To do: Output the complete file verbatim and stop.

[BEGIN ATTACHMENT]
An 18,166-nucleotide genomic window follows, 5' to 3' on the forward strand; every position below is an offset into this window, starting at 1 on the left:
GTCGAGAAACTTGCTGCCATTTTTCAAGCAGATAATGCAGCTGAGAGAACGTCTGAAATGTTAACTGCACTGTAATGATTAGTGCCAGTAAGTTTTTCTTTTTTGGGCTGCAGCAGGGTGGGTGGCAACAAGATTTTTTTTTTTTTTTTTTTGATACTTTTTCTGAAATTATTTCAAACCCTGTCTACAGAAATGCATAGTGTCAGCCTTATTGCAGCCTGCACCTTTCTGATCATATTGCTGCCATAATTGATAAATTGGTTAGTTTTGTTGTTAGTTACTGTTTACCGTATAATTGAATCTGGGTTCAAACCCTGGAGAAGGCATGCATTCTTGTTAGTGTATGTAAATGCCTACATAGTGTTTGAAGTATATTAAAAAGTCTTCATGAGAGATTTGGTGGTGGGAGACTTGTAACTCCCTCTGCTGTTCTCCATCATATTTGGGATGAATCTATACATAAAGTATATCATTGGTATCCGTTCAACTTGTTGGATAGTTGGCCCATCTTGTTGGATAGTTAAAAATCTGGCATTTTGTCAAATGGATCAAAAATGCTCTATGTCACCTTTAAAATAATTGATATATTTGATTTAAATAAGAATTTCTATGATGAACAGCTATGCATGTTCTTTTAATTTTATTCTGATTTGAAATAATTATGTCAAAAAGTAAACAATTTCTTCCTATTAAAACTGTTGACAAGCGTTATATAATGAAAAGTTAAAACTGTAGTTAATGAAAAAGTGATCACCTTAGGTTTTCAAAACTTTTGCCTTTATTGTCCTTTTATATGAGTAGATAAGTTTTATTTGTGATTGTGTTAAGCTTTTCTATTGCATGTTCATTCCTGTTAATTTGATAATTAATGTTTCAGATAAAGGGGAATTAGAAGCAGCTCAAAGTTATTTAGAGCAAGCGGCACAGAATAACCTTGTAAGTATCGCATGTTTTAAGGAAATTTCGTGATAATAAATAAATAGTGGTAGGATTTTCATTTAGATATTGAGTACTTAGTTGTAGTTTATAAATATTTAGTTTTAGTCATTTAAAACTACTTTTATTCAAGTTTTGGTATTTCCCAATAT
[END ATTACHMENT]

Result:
An 18,166-nucleotide genomic window follows, 5' to 3' on the forward strand; every position below is an offset into this window, starting at 1 on the left:
GTCGAGAAACTTGCTGCCATTTTTCAAGCAGATAATGCAGCTGAGAGAACGTCTGAAATGTTAACTGCACTGTAATGATTAGTGCCAGTAAGTTTTTCTTTTTTGGGCTGCAGCAGGGTGGGTGGCAACAAGATTTTTTTTTTTTTTTTTTTGATACTTTTTCTGAAATTATTTCAAACCCTGTCTACAGAAATGCATAGTGTCAGCCTTATTGCAGCCTGCACCTTTCTGATCATATTGCTGCCATAATTGATAAATTGGTTAGTTTTGTTGTTAGTTACTGTTTACCGTATAATTGAATCTGGGTTCAAACCCTGGAGAAGGCATGCATTCTTGTTAGTGTATGTAAATGCCTACATAGTGTTTGAAGTATATTAAAAAGTCTTCATGAGAGATTTGGTGGTGGGAGACTTGTAACTCCCTCTGCTGTTCTCCATCATATTTGGGATGAATCTATACATAAAGTATATCATTGGTATCCGTTCAACTTGTTGGATAGTTGGCCCATCTTGTTGGATAGTTAAAAATCTGGCATTTTGTCAAATGGATCAAAAATGCTCTATGTCACCTTTAAAATAATTGATATATTTGATTTAAATAAGAATTTCTATGATGAACAGCTATGCATGTTCTTTTAATTTTATTCTGATTTGAAATAATTATGTCAAAAAGTAAACAATTTCTTCCTATTAAAACTGTTGACAAGCGTTATATAATGAAAAGTTAAAACTGTAGTTAATGAAAAAGTGATCACCTTAGGTTTTCAAAACTTTTGCCTTTATTGTCCTTTTATATGAGTAGATAAGTTTTATTTGTGATTGTGTTAAGCTTTTCTATTGCATGTTCATTCCTGTTAATTTGATAATTAATGTTTCAGATAAAGGGGAATTAGAAGCAGCTCAAAGTTATTTAGAGCAAGCGGCACAGAATAACCTTGTAAGTATCGCATGTTTTAAGGAAATTTCGTGATAATAAATAAATAGTGGTAGGATTTTCATTTAGATATTGAGTACTTAGTTGTAGTTTATAAATATTTAGTTTTAGTCATTTAAAACTACTTTTATTCAAGTTTTGGTATTTCCCAATAT